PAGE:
Apple last week sent a letter to Epic Games letting the company know that if it does not comply with the App Store rules and remove direct payment options from Fortnite, that all of Epic’s developer accounts and access to Apple development tools will be terminated on August 28.
That would impact Fortnite, other Epic Games, and the Unreal Engine used by third-party developers. Epic in response asked a Northern California court to stop Apple from ending Epic’s App Store access with a temporary restraining order (TRO), and there was a court hearing on the matter today.
Right when the hearing kicked off, Judge Yvonne Gonzalez Rogers, who is overseeing the case, said that she was inclined to not grant relief with respect to games (including Fortnite), but that she was inclined to grant relief with respect to the Unreal Engine used by third-party developers. Rogers said that Epic created the current situation with Fortnite and could undo it by reverting to the status quo, so if her initial opinion is any indication of the outcome, we could see a restraining order that blocks Apple from restricting access to the Unreal Engine, but permits Apple to terminate the Epic Games developer account.
Your client created the situation. Your client doesn’t come to this court with clean hands. Epic made a strategically and calculated move to breach, and decided to breach right before a new season. So in my view, you cannot have irreparable harm when you create a harm yourself.
All Epic has to do is take it back to the status quo and no one suffers any harm. And you can have a trial date in the spring. Flip the switch to the way it was August 3rd and return everybody back to where they were.
Lawyers for Epic and Apple were both able to argue their positions, and given the initial inclinations of the judge, Epic largely focused on arguing why its games should be able to remain in the App Store without changes, while Apple focused on reasons why it should be able to block the Unreal Engine.
Epic’s lawyer’s argued that asking Epic to capitulate and go back to the status quo is akin to “asking us to require consumers to pay more than they should in a competitive environment” and that it had antitrust implications. “We can’t go back into an anticompetitive contract,” said Epic’s lawyer. Epic also argued about the social aspects of the game, suggesting it was more than a mere game and a vital way to communicate during the pandemic.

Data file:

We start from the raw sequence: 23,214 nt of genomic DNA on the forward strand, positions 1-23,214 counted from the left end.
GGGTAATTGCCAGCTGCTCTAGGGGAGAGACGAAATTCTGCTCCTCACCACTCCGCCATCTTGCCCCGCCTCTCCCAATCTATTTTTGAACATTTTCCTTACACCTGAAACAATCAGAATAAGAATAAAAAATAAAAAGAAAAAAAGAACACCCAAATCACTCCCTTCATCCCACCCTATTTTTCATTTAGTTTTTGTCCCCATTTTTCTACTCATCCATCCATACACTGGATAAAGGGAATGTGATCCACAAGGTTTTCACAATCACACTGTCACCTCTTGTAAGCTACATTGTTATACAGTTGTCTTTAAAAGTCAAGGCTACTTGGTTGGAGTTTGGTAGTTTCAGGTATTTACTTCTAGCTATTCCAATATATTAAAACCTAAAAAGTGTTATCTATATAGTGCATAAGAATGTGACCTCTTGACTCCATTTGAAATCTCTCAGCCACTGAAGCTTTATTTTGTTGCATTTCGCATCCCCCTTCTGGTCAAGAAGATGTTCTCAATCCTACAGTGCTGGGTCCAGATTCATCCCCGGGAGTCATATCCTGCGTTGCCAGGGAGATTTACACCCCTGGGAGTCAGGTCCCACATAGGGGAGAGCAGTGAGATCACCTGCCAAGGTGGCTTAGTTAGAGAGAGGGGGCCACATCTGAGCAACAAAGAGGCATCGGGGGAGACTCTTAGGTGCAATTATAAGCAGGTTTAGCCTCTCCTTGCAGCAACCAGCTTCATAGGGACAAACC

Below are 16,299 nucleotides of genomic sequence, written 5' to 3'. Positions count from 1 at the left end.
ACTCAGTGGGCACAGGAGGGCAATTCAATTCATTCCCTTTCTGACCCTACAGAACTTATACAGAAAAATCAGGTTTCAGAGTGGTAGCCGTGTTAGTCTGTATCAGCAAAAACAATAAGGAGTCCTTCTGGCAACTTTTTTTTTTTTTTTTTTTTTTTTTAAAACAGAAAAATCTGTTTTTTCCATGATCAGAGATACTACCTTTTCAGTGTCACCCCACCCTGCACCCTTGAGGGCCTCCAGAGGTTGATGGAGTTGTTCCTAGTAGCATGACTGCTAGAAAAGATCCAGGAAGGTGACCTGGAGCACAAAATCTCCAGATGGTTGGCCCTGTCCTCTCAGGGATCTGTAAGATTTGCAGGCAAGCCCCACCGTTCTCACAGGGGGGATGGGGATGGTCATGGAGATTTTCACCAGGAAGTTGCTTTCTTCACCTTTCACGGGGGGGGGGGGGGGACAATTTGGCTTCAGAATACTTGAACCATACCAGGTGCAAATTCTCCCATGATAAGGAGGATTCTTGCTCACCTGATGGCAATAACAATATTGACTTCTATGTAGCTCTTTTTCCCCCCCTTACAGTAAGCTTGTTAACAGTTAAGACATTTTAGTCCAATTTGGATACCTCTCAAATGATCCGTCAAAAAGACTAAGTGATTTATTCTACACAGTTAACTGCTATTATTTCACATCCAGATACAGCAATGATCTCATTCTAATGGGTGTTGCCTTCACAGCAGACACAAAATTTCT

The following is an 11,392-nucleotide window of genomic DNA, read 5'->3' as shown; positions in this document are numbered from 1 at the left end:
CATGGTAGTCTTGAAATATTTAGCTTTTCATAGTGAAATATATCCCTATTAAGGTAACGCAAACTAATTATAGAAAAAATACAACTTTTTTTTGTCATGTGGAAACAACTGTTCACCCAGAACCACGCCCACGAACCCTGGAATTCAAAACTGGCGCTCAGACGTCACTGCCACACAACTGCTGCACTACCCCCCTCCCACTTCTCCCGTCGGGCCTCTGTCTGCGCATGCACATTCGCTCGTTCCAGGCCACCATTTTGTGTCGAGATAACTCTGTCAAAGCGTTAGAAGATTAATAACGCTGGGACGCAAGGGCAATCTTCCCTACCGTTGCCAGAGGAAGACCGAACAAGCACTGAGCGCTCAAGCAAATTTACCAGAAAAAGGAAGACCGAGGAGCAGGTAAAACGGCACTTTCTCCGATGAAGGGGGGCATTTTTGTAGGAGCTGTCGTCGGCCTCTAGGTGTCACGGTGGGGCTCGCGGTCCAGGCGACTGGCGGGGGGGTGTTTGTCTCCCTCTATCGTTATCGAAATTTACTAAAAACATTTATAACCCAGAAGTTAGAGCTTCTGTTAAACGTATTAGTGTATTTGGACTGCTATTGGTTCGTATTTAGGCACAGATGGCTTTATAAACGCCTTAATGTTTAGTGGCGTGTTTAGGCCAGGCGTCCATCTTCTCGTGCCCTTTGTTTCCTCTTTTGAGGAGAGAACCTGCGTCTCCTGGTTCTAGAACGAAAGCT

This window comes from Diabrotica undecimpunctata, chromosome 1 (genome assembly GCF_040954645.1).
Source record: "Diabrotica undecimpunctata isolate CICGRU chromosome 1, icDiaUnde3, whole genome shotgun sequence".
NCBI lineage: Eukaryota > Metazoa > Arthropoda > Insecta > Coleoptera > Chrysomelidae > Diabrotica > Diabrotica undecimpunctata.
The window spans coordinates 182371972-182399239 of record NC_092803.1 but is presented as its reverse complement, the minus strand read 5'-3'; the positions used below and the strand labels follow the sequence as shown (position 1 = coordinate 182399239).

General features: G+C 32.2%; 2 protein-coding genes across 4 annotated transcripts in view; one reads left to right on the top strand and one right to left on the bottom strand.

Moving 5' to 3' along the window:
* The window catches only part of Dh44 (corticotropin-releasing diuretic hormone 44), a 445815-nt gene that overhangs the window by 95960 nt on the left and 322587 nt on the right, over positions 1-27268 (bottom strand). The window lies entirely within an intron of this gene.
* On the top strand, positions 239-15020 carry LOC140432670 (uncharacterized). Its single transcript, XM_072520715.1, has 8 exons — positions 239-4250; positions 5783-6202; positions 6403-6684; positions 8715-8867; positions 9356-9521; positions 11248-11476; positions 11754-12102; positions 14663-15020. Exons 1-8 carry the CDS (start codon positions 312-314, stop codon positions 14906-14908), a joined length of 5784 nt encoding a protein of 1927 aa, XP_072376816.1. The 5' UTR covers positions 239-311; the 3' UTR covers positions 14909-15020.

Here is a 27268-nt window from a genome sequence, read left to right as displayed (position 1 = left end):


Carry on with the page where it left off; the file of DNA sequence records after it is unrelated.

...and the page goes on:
Apple’s lawyer argued that if Fortnite and other games are blocked from the App Store but development of the Unreal Engine is allowed to continue, Epic could just transfer its bad behavior to other entities. Apple also focused on potential harm to users and the need to enforce contracts, claiming that Epic broke Apple’s App Store model, profited by it, and “placed customers in the middle.” The judge said that it sounded like Apple was overreaching because Apple has separate contracts with Epic Games and Epic International for the Unreal Engine and one should not impact the other.
The contract with Epic International has not been breached. Apple reached beyond its one contract with Epic Games and is using its hard leverage. It’s slammed Epic Games with this additional penalty. It does to me look retaliatory. I don’t see any harm to Apple to restrain you from not impacting the Unreal Engine on that platform or the developer’s engine. It looks like overreach to me.
Epic argued that the Unreal Engine would be “destroyed” if it’s blocked on Apple’s platforms because developers use it for cross platform development. Epic’s lawyers said that Epic has already heard from developers who are abandoning the Unreal Engine due to Apple’s threat. Apple’s lawyer in turn said that everything would be resolved if Epic falls in line with the App Store rules and eliminates the direct payment option in Fortnite.
Toward the end of the meeting, the judge said that the battle isn’t going to be won or lost with a temporary restraining order, as there is a long legal fight to come, and it’s not a “slam dunk” for either company.
There’s some measure of a lack of competition and high barriers to market entry. That said, there appears to be evidence that everyone that uses these kind of platforms to sell games is charging 30%. Whether Epic likes it, the industry and not just Apple seem to be charging that. Right now, Epic is paying Apple nothing. Epic itself charges third parties. This battle won’t be won or lost on a TRO, and Apple has a reputation of going the distance so it’s not surprising they acted the way they did here, but like I said, they overreached.
The judge plans to provide a ruling on the issue in the near future, letting Apple and Epic know whether Apple will be allowed to block Epic from all developer tools and accounts, or whether a temporary restraining order will prevent the Cupertino company from doing so.